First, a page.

LOS ANGELES, Sept. 27, 2016 /PRNewswire-USNewswire/ -- A report issued by the National Academies of Sciences, Engineering and Medicine (NASEM), Making Eye Health a Population Health Imperative: Vision for Tomorrow, offers a clear lens into healthy communities by 2030 and it starts with addressing uncorrected and avoidable visual impairment (VI) that affects millions of Americans today and is projected to dramatically escalate over the next 30 years. University of Southern California (USC) Roski Eye Institute director and interim dean of the Keck School of Medicine of USC, Rohit Varma, MD, MPH, was one of the thought leaders who participated on the National Academies report committee, with much of his recent National Eye Institute (NEI) research informing the committee recommendations.
The report includes some of Varma's research on the nation's prevalence of visual impairment and blindness, - especially among aging baby boomers, older women and minorities – that is expected to double by 2050 to impact more than 16 million Americans. By 2050, 86.7 million boomers will be over the age of 65 – almost 1 in 5 Americans – when many debilitating eye diseases and vision loss from glaucoma, diabetic retinopathy (DR), age-related macular degeneration (AMD) and other diseases can occur.
According to Prevent Blindness America, which was one of 10 sponsors the report, more than 142 million Americans over the age of 40 experience vision problems including millions of children who are at risk for long-term academic, social and physical problems without appropriate care. The economic burden from vision loss and eye disorders cost the U.S. $139 billion in 2013 making it among the costliest health conditions in the nation. According to the Centers for Disease Control (CDC) 2010 data, the annual economic impact of top chronic conditions includes heart disease/stroke ($315 billion), diabetes ($245 billion) and cancer ($157 billion).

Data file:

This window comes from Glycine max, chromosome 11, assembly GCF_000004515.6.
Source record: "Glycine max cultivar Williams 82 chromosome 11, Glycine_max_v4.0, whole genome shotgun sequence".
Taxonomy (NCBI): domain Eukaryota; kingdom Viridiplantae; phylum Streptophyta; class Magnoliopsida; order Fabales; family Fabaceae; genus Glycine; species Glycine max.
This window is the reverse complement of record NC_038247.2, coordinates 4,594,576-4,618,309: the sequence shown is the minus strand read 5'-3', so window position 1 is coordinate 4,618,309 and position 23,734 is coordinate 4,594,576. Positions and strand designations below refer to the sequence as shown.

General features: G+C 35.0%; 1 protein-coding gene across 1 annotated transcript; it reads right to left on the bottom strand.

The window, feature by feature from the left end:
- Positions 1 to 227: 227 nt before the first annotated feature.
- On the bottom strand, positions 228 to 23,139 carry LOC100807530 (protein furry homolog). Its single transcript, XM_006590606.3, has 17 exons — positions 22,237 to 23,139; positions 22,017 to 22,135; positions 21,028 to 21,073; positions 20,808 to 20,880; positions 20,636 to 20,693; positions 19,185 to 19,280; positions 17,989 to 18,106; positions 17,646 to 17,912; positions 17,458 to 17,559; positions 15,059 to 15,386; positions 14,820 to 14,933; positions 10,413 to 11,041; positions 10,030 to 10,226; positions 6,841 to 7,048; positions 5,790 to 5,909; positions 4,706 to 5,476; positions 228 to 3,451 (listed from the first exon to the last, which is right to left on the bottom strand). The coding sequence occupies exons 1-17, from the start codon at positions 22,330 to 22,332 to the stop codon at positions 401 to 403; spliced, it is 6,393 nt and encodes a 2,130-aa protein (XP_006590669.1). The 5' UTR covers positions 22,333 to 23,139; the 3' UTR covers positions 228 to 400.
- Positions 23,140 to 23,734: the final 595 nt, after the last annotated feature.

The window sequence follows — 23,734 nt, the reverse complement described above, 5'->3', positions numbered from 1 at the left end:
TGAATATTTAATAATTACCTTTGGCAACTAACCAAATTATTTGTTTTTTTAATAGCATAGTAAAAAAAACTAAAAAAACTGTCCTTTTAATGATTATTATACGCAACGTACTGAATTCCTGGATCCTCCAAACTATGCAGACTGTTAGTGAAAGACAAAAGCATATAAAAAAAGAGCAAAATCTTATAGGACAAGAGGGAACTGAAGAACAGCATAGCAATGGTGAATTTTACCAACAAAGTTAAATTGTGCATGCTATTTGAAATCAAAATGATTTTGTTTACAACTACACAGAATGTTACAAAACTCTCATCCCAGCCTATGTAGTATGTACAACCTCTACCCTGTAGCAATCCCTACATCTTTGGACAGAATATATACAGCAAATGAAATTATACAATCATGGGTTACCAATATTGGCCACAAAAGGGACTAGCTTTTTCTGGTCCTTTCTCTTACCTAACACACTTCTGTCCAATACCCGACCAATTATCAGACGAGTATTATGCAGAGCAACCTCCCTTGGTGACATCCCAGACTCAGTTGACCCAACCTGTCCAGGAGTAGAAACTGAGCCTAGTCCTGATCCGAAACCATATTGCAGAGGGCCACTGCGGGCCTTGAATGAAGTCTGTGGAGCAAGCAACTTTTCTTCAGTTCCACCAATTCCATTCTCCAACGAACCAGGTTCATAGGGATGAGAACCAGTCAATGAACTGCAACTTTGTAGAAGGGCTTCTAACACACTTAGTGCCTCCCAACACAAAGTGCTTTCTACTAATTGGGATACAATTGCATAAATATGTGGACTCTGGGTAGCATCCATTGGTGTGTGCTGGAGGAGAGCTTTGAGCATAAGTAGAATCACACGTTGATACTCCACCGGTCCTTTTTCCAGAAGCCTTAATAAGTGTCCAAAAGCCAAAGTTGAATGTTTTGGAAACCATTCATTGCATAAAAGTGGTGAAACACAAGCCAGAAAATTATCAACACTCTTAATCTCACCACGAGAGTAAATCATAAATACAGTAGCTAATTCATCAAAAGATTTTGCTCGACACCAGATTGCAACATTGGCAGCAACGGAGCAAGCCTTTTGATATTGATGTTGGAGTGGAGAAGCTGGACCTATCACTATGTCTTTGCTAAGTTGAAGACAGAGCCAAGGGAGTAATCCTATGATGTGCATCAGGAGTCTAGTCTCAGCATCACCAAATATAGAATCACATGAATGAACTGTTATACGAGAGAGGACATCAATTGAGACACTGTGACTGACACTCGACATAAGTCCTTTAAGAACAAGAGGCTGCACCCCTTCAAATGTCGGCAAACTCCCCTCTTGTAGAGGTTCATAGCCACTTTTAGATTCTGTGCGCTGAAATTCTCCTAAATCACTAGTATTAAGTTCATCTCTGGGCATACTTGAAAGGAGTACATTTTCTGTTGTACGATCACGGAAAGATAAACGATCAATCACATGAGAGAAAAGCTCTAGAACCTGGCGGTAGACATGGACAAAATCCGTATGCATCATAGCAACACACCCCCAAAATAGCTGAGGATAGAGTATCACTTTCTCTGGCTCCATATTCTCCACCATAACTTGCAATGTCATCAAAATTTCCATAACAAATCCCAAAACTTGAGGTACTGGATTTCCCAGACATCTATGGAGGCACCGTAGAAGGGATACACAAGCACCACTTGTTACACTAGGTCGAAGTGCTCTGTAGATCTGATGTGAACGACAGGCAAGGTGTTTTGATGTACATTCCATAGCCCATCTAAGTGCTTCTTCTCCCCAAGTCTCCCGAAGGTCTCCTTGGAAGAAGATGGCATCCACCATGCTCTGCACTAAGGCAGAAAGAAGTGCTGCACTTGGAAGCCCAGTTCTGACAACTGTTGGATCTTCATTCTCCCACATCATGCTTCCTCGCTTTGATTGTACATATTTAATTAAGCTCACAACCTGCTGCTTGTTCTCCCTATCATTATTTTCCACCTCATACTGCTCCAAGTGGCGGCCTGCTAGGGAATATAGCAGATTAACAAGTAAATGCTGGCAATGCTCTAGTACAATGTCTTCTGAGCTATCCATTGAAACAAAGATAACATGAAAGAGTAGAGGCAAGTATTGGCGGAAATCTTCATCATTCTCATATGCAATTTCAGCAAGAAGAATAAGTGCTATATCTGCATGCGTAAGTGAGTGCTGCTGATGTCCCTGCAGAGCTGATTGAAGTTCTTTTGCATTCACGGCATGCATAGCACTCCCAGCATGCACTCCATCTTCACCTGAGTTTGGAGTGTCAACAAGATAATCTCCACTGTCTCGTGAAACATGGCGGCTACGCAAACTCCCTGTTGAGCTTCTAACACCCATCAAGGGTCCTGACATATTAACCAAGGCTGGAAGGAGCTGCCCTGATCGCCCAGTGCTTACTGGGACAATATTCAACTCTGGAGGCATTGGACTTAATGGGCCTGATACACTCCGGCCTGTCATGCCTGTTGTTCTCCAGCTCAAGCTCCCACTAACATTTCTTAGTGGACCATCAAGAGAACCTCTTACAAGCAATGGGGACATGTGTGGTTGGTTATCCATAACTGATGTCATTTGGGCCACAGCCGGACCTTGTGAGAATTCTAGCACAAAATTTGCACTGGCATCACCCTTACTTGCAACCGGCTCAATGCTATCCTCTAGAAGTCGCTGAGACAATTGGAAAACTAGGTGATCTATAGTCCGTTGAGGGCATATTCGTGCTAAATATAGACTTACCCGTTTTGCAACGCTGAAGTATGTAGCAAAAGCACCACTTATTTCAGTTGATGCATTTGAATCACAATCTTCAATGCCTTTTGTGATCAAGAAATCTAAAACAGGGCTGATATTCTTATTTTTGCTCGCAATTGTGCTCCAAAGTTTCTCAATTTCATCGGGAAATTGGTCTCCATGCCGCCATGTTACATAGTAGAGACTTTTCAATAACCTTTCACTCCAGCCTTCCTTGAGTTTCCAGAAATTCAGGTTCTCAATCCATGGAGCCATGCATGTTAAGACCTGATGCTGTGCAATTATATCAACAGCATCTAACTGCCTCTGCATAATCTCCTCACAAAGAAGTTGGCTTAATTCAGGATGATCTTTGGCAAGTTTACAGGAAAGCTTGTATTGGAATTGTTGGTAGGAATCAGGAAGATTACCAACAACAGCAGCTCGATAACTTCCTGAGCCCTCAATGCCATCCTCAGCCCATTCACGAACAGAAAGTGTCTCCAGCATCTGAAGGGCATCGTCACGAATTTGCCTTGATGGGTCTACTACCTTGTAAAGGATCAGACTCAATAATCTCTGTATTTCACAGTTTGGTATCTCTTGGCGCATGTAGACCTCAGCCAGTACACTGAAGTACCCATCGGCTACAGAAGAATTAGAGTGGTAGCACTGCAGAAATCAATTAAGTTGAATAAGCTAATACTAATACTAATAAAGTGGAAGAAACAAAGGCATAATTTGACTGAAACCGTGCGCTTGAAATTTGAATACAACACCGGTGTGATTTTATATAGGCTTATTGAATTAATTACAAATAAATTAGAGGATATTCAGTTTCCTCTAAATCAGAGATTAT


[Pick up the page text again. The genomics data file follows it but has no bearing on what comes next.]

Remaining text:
In addition, the report issues a comprehensive call to action for institutional as well as societal changes on addressing vision loss that can adversely impact other chronic illnesses and increase the risk for death from injuries and other issues. The report advises that overall medicine has to embrace eye care while the eye care system has to address fragmentation and lack of coordination across and within federal entities.
The committee's recommendations include creating a national health agenda that includes eye care as part of overall health literacy and creating safer employer, school and community environments. The report advises that collaboration on public awareness campaigns that promote eye health policies and practices across the lifespan should be led by the U.S. Department of Health and Human Services (HHS) but also include other federal agencies, nonprofit and for-profit organizations, professional organizations, employers, public health agencies and the media. It also calls for developing a comprehensive surveillance program, overseen by the CDC, to document epidemiological patterns, risk factors, care patterns and costs related to vision loss.
"Whether it is coordinated research efforts to understand the public health burden related to vision impairment, a comprehensive education campaign around preventing blinding and debilitating eye diseases from infants to our older seniors and among underserved populations, or creating safer environments where we live, work and play, we can transform population health outcomes in the next 14 years," said Varma. "Putting eye health on the national health priority list is paramount in achieving a healthier society."
To learn more: NASEM report.
As one of the world's leading experts in population-based eye diseases, Varma has led several NEI-funded studies including the recent largest population-based study of adult Latinos and age-related macular degeneration (AMD) Los Angeles Latino Eye Study (LALES) and the largest study of Chinese Americans and AMD Chinese American Eye Study (CHES). He has also been the principal investigator of many major National Institutes of Health (NIH)-funded studies including the Multi-Ethnic Pediatric Eye Diseases Study (MEPEDS) and the African-American Eye Disease Study (AFEDS).
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SOURCE USC Roski Eye Institute